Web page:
As a trusted gay expert, I sometimes like to claim that lesbianism was invented alongside the game of tennis, that these two consuming pastimes developed organically from the same voluminous flower. How else can one explain the perfect hybridization of sport and sexuality in the valiant figures of Martina Navratilova and Billie Jean King?
As lesbians, we need an origin myth to explain the obvious, yet enigmatic, correlation between lesbianism and tennis. Lesbian Tennisism is hard work on and off the court, but be assured we have a lot to learn about tight grips, short skirts and carefully placed backhands, if you'll only look to the fine example set by... the Lesbian Olympians!
Navratilova on display at the BODIES exhibit
When I play tennis, I don’t even call it tennis anymore. I call it “exploring my heritage” because this game of precision, etiquette and quiet intensity rewards lesbians for their natural tendencies toward precision, etiquette and quiet intensity. Although the game itself is centuries old, tennis came to its aesthetic culmination within courtly French society, where the self-conscious mental control of the body was highly celebrated. And, if you’ve been following along with this blog, the phrase "self-conscious mental control of the body" should remind you instantly of one thing and one thing only: Lesbianism. Ever since the French made tennis — along with everything else — gay, lesbians have gravitated toward the sport like moons to a gaseous planet. And each time these celestial bodies align, a new Lesbian Olympian is born.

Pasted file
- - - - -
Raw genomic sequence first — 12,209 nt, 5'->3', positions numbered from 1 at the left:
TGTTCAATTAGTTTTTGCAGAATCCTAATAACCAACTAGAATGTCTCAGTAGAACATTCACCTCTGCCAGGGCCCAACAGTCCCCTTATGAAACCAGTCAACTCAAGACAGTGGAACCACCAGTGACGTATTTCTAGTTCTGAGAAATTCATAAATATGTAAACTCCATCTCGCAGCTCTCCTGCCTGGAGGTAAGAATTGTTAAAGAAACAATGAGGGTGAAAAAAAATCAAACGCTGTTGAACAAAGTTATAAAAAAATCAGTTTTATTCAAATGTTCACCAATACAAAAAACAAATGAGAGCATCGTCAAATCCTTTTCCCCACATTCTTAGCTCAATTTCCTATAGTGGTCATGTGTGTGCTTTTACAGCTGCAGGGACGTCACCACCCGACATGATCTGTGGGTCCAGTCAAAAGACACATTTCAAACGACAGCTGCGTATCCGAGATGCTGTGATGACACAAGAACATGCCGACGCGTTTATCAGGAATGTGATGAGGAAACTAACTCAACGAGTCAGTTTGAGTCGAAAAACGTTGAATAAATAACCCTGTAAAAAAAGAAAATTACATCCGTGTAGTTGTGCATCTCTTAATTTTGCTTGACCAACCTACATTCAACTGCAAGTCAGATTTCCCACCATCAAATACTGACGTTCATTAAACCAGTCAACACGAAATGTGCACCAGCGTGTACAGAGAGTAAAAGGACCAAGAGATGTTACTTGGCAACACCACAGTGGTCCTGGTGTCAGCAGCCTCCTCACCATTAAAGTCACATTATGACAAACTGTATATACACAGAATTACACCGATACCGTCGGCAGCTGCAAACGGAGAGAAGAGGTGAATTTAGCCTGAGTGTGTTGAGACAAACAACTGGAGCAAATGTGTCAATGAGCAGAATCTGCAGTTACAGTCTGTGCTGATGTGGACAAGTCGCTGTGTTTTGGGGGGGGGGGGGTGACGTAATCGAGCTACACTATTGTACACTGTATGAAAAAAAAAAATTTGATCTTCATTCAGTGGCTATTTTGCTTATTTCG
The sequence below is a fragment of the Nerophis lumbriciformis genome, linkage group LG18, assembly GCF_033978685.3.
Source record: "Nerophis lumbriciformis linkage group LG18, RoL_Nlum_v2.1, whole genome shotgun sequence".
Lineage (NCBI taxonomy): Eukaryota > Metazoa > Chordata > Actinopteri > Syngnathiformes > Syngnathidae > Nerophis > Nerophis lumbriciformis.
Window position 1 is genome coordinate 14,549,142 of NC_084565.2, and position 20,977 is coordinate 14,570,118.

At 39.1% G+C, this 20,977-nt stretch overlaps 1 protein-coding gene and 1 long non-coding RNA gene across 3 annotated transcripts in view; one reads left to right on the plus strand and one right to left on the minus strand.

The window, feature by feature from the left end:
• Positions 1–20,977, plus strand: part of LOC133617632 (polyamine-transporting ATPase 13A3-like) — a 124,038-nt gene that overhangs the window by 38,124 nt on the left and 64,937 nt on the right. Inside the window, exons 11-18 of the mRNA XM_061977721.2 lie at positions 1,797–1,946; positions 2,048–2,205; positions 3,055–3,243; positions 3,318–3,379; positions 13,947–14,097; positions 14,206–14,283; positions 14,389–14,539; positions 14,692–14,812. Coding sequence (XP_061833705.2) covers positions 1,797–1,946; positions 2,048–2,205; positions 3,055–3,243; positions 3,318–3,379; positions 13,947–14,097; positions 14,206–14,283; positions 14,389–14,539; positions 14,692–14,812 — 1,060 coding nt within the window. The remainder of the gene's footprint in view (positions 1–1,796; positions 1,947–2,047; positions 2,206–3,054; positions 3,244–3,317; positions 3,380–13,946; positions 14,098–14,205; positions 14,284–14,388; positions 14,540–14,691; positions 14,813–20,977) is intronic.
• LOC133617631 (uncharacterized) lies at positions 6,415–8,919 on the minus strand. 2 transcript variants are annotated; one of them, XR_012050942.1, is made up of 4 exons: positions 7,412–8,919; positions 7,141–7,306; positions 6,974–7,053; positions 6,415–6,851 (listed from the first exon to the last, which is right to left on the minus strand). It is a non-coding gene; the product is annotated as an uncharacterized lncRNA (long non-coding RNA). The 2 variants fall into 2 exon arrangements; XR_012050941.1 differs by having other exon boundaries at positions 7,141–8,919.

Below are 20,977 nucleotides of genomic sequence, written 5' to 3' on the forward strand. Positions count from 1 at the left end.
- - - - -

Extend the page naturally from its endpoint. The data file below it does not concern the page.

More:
Fifteenth-century handballing was known simply as “jeu de paume.”
Every casual historian-folklorist-Native American-theologian-storyteller knows that the game of tennis was originally played by ancient lesbian gods and goddesses in their luscious, mythological wonderland high atop Mt. Saint Vagina on the Isle of Lesbos. While most of their tournaments were harmless backyard frivolity, on occasion, a deep-seated rivalry between highly seeded players would erupt into a terrible display of sound and fury. When Aphrodyke scored the final match point at the Harvest Moon Cup, her opponent "Athena: Warrior Princess" furiously cast infection across the precious yeast crops, much to the dismay of sexually active lesbians everywhere. Each time Dymytyr's tennis elbow acted up during a match, so did the great North winds, destroying carefully constructed houses and mullets across the land.
As is the way with the fickle moods of the gods, mortals would